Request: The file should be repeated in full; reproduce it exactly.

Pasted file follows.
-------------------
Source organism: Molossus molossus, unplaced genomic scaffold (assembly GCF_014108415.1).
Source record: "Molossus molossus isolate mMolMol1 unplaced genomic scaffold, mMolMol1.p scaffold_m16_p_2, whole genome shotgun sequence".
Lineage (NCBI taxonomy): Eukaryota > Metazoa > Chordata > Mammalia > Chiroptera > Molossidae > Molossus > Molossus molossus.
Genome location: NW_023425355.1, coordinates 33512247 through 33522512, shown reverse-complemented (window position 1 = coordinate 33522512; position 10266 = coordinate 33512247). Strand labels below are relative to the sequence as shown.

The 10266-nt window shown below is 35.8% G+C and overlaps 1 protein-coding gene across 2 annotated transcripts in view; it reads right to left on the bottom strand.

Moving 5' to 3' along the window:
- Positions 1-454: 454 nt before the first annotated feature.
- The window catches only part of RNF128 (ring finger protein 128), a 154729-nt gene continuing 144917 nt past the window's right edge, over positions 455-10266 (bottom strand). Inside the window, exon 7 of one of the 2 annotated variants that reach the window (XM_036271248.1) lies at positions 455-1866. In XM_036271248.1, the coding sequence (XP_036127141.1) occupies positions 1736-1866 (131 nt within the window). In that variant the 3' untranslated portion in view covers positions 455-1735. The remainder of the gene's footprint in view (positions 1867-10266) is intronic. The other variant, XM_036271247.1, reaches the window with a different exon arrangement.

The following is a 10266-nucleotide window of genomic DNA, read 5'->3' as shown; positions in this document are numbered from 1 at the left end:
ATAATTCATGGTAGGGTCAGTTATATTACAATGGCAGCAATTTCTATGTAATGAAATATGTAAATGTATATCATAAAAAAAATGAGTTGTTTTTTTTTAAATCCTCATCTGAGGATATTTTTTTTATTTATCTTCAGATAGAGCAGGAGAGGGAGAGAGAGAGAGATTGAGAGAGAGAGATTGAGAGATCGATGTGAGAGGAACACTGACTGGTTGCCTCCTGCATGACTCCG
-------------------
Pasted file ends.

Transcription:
Source organism: Molossus molossus, unplaced genomic scaffold (assembly GCF_014108415.1).
Source record: "Molossus molossus isolate mMolMol1 unplaced genomic scaffold, mMolMol1.p scaffold_m16_p_2, whole genome shotgun sequence".
Lineage (NCBI taxonomy): Eukaryota > Metazoa > Chordata > Mammalia > Chiroptera > Molossidae > Molossus > Molossus molossus.
Genome location: NW_023425355.1, coordinates 33512247 through 33522512, shown reverse-complemented (window position 1 = coordinate 33522512; position 10266 = coordinate 33512247). Strand labels below are relative to the sequence as shown.

The 10266-nt window shown below is 35.8% G+C and overlaps 1 protein-coding gene across 2 annotated transcripts in view; it reads right to left on the bottom strand.

Moving 5' to 3' along the window:
- Positions 1-454: 454 nt before the first annotated feature.
- The window catches only part of RNF128 (ring finger protein 128), a 154729-nt gene continuing 144917 nt past the window's right edge, over positions 455-10266 (bottom strand). Inside the window, exon 7 of one of the 2 annotated variants that reach the window (XM_036271248.1) lies at positions 455-1866. In XM_036271248.1, the coding sequence (XP_036127141.1) occupies positions 1736-1866 (131 nt within the window). In that variant the 3' untranslated portion in view covers positions 455-1735. The remainder of the gene's footprint in view (positions 1867-10266) is intronic. The other variant, XM_036271247.1, reaches the window with a different exon arrangement.

The following is a 10266-nucleotide window of genomic DNA, read 5'->3' as shown; positions in this document are numbered from 1 at the left end:
ATAATTCATGGTAGGGTCAGTTATATTACAATGGCAGCAATTTCTATGTAATGAAATATGTAAATGTATATCATAAAAAAAATGAGTTGTTTTTTTTTAAATCCTCATCTGAGGATATTTTTTTTATTTATCTTCAGATAGAGCAGGAGAGGGAGAGAGAGAGAGATTGAGAGAGAGAGATTGAGAGATCGATGTGAGAGGAACACTGACTGGTTGCCTCCTGCATGACTCCG